The latest Stewart Brown Survey for the June 22 quarter – assessing about half of Australia’s aged care homes – provides sobering news across just about every metric.
In total, 1,313 aged care homes (106,035 beds/places) and 75,783 home care packages were assessed across Australia. This doesn’t include government-owned facilities or publicly listed entities that include Estia Health (ASX: EHE) and Regis Healthcare (ASX: REG), who have seen their circa $500m market capitalisations fall by 9.28% and 16.18% respectively year on year. (at the time of writing)
Inside Ageing spoke with a director of an NSW-based regional aged care provider who commented that they are waiting to see if AN-ACC delivers an uplift to their numbers, with uncertainty as to whether this will translate to the reported 10% increase per resident. They also commented and welcomed funding to carry out capital works that are currently underway – monies received from the 2020 Aged Care Approvals Round where regional providers benefited most.
The average operating results for residential aged care homes in all geographic sectors was an operating loss of $14.67 per bed day (FY21 $8.43 pbd loss) despite the additional Basic Daily Fee supplement of $10 per bed day.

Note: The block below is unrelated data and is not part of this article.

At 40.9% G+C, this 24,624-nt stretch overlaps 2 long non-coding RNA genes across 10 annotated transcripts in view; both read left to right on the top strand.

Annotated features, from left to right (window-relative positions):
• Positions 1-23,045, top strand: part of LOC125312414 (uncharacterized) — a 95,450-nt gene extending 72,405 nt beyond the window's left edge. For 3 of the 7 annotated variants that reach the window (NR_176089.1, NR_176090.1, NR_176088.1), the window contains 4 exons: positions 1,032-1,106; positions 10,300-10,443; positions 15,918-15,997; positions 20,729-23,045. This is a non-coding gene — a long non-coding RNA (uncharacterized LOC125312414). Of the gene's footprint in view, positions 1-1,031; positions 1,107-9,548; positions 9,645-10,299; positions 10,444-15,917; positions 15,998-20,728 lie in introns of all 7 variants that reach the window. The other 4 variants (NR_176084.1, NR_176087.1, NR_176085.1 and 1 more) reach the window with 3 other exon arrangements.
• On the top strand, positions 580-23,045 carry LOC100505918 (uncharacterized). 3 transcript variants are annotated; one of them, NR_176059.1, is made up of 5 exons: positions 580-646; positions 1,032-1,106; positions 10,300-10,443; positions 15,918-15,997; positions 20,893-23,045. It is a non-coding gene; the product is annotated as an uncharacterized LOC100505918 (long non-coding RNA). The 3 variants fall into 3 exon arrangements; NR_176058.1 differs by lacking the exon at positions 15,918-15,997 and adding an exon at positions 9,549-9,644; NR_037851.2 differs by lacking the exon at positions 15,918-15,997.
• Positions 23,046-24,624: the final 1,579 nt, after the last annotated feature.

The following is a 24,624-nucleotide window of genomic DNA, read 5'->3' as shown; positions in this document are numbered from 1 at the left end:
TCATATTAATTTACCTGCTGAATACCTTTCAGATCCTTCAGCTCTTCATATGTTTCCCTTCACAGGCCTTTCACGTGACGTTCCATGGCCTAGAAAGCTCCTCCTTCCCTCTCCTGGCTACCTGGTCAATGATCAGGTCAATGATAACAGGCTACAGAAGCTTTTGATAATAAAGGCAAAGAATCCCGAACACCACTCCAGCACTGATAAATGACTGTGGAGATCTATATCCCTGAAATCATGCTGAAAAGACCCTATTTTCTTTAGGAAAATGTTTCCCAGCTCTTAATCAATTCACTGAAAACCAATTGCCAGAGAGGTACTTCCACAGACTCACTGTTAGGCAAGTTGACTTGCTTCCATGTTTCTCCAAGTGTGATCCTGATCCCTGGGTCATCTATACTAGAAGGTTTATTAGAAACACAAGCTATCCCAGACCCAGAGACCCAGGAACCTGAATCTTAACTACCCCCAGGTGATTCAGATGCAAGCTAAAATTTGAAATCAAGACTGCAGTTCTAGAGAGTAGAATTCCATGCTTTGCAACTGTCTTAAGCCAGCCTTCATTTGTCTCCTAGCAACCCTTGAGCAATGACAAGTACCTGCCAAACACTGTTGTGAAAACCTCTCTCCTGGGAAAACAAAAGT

The report cites the accumulation of some 5 years of operating losses in the residential aged care space and suggests that an emergency funding package should be considered in the short term to allow for necessary funding reforms to be flowed through.
This uncertainty, especially when it comes to financial sustainability was echoed in a recent interview Inside Ageing did with Jason Binder of Respect Aged Care who operates 16 facilities, with many in regional parts of NSW, Victoria and Tasmania. Below is a quote from that interview, with the full interview available here.
“We’re probably at the bottom of the residential aged care market swing now and whilst we were profitable last year and we’ve always been in the top 25% of financial performance, it’s getting tight even for us, so it would be nice to have some offset to that because the next two to three years are going to be difficult with so many changes to income and cost structures. If anyone was certain about profitability in residential aged care over the next two or three years I’d be cautious of that person’s advice. No one knows, not even the Government because there are so many changes the Government need to implement, that they just have to see what happens to profitability and adjust funding as we go. I don’t think they have any other option because if they overfund it they’d have private provider Directors driving around in Ferraris and buying mansions as they did in the early to mid-2010s.”
The Stewart Brown report makes special mention of those providers in the bottom 75% who are performing well below the industry average as shown in this graph.